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May jobs report: Economy adds back 559,000 jobs, unemployment rate fell to 5.8%
The U.S. economy added back another more than half a million jobs in May, with employment accelerating from April but still missing estimates even as the jobless rate slid to a new pandemic-era low.
The U.S. Labor Department released its May jobs report Friday morning at 8:30 a.m. ET. Here were the main metrics from the report, compared to consensus estimates compiled by Bloomberg:
Change in non-farm payrolls: +559,000 vs. +675,000 expected and a revised +278,000 in April
Unemployment rate: 5.8% vs. 5.9% expected and 6.1% in April
Average hourly earnings, month-over-month: 0.5% vs. 0.2% expected and 0.7% in April
Average hourly earnings, year-over-year: 2.0% vs. 1.6% expected and a revised 0.4% in April
Friday’s report also came with revisions to the prior two month’s payroll gains. April’s payrolls were upwardly revised by 12,000 to 278,000, while March’s non-farm payrolls increase was raised to 785,000 from 770,000. Altogether, the U.S. economy is still about 7.6 million jobs short of its pre-pandemic levels from February 2020, and would require more than a year to recoup this deficit at the current pace of job gains.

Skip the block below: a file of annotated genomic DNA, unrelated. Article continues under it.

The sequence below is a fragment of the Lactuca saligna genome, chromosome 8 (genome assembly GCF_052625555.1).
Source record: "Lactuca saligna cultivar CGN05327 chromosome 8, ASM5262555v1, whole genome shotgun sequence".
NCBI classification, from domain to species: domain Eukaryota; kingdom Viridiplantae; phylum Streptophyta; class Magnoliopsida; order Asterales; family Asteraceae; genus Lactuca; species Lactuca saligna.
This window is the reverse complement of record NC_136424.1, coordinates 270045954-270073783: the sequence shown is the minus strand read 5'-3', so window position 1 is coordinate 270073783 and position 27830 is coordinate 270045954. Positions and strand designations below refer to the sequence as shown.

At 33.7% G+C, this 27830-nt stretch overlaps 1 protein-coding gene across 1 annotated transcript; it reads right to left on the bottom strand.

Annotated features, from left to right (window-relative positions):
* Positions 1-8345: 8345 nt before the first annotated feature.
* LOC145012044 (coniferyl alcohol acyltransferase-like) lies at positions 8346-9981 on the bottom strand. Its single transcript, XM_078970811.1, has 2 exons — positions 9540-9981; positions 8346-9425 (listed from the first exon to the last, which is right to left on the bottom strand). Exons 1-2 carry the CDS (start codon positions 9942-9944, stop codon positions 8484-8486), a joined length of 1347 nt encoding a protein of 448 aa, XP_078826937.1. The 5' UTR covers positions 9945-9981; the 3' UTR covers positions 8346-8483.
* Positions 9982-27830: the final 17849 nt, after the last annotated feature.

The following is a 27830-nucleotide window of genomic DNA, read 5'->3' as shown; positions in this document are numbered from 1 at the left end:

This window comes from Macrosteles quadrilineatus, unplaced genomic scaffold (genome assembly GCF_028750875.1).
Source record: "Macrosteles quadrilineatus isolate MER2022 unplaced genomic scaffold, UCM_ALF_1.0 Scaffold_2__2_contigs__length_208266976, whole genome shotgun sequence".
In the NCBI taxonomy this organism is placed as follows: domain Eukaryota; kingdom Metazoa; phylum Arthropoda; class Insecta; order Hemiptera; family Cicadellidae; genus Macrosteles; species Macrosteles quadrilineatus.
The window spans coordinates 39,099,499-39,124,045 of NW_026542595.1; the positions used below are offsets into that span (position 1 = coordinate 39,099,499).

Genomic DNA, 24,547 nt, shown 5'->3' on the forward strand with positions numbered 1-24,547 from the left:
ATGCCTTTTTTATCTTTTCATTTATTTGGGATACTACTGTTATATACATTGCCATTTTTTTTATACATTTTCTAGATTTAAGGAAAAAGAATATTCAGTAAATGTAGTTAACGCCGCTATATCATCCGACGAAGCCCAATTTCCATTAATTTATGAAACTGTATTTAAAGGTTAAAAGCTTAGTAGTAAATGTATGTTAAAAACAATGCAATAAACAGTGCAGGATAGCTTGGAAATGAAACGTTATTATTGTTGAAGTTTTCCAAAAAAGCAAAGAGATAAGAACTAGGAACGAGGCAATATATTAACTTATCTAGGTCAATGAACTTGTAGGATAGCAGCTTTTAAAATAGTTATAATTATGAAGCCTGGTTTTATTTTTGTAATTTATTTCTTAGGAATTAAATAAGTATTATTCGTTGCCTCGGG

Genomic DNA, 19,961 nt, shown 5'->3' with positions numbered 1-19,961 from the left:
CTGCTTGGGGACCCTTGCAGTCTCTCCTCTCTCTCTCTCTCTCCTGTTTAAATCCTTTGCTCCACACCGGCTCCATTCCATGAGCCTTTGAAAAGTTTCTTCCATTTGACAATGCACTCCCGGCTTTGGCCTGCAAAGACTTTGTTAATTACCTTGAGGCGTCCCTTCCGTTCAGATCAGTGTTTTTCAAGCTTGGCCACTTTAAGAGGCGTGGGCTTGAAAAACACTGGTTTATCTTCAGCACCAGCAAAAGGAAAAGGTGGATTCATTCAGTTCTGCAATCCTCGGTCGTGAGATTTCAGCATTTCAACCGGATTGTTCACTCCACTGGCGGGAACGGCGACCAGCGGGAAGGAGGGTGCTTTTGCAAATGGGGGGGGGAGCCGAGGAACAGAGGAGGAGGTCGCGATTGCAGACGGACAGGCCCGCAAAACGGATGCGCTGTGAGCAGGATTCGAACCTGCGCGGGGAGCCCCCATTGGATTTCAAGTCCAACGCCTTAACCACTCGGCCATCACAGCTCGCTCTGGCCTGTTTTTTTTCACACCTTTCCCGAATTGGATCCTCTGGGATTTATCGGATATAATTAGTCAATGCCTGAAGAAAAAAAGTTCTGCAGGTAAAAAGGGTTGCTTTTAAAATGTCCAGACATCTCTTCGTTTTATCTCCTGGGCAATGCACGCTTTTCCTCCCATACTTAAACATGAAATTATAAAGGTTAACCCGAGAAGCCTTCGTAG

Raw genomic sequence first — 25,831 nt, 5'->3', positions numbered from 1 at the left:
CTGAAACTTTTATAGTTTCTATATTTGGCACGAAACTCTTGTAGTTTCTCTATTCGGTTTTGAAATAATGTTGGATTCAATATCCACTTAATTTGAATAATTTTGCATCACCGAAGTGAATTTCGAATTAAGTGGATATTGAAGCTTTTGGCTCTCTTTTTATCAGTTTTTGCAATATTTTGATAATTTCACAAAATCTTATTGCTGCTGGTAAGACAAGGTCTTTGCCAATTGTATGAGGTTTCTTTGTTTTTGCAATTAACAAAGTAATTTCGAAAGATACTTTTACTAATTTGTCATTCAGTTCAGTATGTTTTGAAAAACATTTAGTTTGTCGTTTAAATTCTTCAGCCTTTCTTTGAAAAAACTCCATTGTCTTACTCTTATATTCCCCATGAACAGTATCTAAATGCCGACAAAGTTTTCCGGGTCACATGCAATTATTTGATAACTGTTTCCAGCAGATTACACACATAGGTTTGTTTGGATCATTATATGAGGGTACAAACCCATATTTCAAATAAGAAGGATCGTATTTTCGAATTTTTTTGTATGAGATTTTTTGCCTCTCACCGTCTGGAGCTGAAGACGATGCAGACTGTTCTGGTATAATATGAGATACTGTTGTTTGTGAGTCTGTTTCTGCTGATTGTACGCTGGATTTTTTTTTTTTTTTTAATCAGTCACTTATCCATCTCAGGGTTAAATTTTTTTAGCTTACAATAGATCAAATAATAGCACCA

Some of the industries within the service sector that had been most deeply impacted by the pandemic saw another surge in re-employment during the month. The leisure and hospitality industry added back 292,000 jobs in May on top of 328,000 in April, but is still about 2.7 million jobs short of pre-pandemic levels. Education and health services brought back 87,000 jobs, or more than three times the April gain. Professional and business services, transportation and warehousing, and temporary help services industries swung back to job gains in May after shedding payrolls on net during the prior month.
Jobs in the goods producing sector were up just slightly in May after falling by 36,000 in April. Construction industries shed jobs for a back-to-back month and at an accelerating rate, while manufacturing payrolls swung back to a gain of 23,000 jobs following a loss of 32,000 in April.
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